- Hardcover: 368 pages
- Publisher: Tor (7 Jun. 2012)
- Language: English
- ISBN-10: 0230748783
- ISBN-13: 978-0230748781
- Product Dimensions: 16.3 x 3 x 24 cm
- Average Customer Review: 4.2 out of 5 stars See all reviews (12 customer reviews)
- Amazon Bestsellers Rank: 873,683 in Books (See Top 100 in Books)
The Thousand Emperors (Final Days 2) Hardcover – 7 Jun 2012
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Praise for Gary Gibson:
‘Relentlessly gripping adventure’The Times
‘To be considered alongside the leading triumvirate of British hard SF writers: Al Reynolds, Peter Hamilton, and Neal Asher’Guardian
‘Gibson has certainly proved himself a name to watch' SFX
The new high-octane space adventure from this master storyteller --This text refers to the Paperback edition.See all Product description
Top Customer Reviews
Things that tickled my imagination in Final Days was the Founder Network and i was curious the know more of them, which i did, but not enough, so please Mr. Gibson, i need one or more book heavy on Founders stuff. I got sucked in the plot, kept me guessing almost to end, just right amount of twist and turns.
World building was good and keeping mind that this is only 350 or so pages, that's something, you don't necessary need 1000 + pages like Peter F. Hamilton and hundreds of characters to make it work, though Hamilton is still master at epic-sci-fi.
Style of writing in sci-fi tends to be sometimes heavy on technobabble side and all those fancy future stuff overshadow story and characters, for example like in The Quantum Thief, not in Gibson writing, you get your tech stuff, but they serve the story.
There are some loose ends, like Inimicals and once again Founder Network get's only teasing, come on! I need my Founder trilogy or something! All the Lovecraftian glimpses of ancient aliens got me going so there is no excuse to not to tell more. Fine book, and i really need to read Shoal trilogy
The Thousand Emperors is set a few centuries after the events of Final Days. Earth is now dead and humanity's survivors are scattered across the Galaxy on planets once connected by a network of wormholes but now split into two civilisations, the Coalition and Tian Di, where the novel is mostly set. The Tian Di empire broke free of the Coalition and severed all connecting wormholes, choosing to be ruled by a council of a thousand - the thousand emperors of the title. In truth, power rests on the the shoulders of far fewer near immortal individuals, the Temur Council of 85, led by Father Cheng. These are interesting times. Reunification with the Coalition is at last a real possibility, a connecting wormhole is being prepared. However, after centuries of indolence, the Tian Di is ripe for revolt again, but this time from within.
The rebellious force Black Lotus picks for its weapon Luc Gabion, an archivist who is seized by the leading rebel who inserts into his brain some kind of advanced technology which gives him the power to see visions and hear things he shouldn't.Read more ›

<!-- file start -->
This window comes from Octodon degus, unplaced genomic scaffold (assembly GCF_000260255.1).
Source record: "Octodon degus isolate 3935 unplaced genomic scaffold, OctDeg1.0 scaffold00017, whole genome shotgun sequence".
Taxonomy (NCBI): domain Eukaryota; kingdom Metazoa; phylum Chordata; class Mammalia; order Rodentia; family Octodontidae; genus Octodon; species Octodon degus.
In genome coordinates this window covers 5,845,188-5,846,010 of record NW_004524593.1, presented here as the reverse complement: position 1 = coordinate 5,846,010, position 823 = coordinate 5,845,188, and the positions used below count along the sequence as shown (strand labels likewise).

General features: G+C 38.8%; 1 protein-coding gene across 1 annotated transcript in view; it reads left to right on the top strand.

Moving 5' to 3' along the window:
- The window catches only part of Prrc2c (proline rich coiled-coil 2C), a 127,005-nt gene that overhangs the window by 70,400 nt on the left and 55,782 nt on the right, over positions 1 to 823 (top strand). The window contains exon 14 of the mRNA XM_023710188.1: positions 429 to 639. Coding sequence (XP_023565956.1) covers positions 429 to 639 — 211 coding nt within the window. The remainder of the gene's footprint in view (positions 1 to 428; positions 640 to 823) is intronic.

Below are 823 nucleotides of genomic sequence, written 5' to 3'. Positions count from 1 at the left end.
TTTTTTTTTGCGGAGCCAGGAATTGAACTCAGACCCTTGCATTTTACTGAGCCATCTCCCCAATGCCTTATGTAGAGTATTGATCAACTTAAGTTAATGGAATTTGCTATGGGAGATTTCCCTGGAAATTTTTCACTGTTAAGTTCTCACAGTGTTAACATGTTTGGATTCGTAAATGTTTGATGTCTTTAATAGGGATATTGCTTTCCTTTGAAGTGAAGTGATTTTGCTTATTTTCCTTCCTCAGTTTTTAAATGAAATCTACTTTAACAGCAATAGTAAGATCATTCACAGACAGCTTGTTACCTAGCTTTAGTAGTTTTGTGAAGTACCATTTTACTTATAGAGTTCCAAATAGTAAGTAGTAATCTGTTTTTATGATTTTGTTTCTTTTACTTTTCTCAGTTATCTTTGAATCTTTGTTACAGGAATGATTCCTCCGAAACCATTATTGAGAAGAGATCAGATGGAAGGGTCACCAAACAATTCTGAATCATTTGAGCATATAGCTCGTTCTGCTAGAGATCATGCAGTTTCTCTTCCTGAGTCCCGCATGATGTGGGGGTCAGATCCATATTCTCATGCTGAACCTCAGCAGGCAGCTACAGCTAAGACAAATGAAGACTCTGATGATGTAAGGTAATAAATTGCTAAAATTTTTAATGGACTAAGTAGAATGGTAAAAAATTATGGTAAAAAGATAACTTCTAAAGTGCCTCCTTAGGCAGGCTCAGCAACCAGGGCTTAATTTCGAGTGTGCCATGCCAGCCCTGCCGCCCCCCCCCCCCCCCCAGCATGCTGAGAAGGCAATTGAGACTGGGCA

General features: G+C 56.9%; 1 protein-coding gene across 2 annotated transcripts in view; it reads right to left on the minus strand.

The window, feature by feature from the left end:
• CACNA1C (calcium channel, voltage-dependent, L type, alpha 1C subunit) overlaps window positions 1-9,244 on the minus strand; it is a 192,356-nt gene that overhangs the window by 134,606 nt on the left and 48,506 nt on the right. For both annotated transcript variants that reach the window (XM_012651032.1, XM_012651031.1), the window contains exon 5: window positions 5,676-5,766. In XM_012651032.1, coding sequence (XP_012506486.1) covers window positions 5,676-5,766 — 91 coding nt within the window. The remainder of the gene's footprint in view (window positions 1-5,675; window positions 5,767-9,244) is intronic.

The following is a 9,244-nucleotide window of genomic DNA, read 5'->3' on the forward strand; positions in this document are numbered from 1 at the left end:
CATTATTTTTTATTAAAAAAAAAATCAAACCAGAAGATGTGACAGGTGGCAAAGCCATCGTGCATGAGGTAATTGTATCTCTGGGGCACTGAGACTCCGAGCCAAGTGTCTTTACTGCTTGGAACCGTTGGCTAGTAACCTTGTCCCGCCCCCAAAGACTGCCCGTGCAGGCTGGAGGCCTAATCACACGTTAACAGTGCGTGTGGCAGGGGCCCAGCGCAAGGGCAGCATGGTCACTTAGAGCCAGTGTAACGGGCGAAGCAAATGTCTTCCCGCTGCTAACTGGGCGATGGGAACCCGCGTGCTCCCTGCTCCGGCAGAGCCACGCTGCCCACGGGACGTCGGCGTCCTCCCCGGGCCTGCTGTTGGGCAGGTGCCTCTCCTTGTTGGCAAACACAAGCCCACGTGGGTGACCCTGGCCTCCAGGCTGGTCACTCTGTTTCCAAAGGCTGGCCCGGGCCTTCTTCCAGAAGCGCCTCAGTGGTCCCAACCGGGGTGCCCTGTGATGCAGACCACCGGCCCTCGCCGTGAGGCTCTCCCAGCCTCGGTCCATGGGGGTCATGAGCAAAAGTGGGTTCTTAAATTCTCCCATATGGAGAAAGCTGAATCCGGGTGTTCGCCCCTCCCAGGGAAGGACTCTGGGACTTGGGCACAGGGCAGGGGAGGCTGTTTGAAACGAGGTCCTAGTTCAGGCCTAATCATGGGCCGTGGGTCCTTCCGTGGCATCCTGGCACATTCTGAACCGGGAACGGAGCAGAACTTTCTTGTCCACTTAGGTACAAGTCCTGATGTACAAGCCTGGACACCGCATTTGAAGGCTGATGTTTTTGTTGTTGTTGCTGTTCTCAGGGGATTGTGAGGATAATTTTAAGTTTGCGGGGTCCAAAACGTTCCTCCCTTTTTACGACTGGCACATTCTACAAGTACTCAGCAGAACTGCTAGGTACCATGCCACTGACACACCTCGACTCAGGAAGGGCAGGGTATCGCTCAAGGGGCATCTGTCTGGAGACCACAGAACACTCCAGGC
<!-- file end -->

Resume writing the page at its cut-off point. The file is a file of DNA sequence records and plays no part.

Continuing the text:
This novel is set in the same "Final Days" universe as Gibson's previous novel, but is entirely self-contained. It's essentially a detective story set several centuries from now, where the protagonist, Luc Gabion, gets involved in a web of intrigue in the upper echelons of his civilisation, the "Tian Di" as it prepares to reunite with the Posthuman Coalition after decades of isolation- brought about by the severing of the wormhole connections between the two.
The plot is constantly engaging and gripping, building up to a satisfying conclusion. Each of the characters is well-drawn and believable. Apart from the protagonist, they aren't all that likeable, but nevertheless I enjoyed their web of politics and in-fighting.
The only problem (and it is a minor one) was the subplot revolving around the spy Jacob Moreland, who inflitrates the Coalition on behalf of the Tian Di. His story was the only part of the novel that didn't follow Luc's investigation, and it didn't really go anywhere in the end, despite a bit of buildup.
Apart from that though, a very good scifi novel, and highly recommended for any Gibson fans, as well as any other fans of science fiction.
His style reminds me a lot of Dan Brown; but then Dan Brown has done all right for himself so who is to say Gary Gibson won't do well? Only time will tell.
Most Recent Customer Reviews
Really good read
Thought provoking a story about stagnation v change. Life beyond death death beyond life an epic story
I really enjoyed reading this story. It is a good follow on to Final Days. Lots of opportunities for further stories.Published on 6 Jun. 2013 by hellooooooooo
as far as i am concerned gary gibson can do no wrong.he spins an engaging yarn.i eagerly await his next book.i liked this one very much.Published on 3 Aug. 2012 by steve